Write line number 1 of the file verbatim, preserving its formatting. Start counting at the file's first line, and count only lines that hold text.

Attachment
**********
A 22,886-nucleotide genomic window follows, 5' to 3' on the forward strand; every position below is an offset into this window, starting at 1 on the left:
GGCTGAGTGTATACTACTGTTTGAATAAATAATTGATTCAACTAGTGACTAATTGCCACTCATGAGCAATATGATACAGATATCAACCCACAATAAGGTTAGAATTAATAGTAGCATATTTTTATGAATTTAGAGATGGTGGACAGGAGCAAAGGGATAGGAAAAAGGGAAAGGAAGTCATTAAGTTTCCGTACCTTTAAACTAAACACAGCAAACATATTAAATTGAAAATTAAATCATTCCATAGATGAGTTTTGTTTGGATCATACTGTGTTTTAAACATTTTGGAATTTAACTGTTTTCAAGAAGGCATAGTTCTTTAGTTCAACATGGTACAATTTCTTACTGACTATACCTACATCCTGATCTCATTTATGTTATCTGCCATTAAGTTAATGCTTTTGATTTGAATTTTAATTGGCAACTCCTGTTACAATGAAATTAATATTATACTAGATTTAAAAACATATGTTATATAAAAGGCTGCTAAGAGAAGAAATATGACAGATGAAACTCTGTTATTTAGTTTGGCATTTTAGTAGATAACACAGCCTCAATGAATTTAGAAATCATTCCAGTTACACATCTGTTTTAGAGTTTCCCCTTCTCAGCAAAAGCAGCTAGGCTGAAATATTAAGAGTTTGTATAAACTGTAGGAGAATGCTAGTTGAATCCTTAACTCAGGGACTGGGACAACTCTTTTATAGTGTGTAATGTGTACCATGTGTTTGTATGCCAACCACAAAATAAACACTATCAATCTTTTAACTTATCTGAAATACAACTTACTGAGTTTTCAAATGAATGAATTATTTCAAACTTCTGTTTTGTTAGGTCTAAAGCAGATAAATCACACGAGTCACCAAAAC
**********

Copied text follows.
A 22,886-nucleotide genomic window follows, 5' to 3' on the forward strand; every position below is an offset into this window, starting at 1 on the left: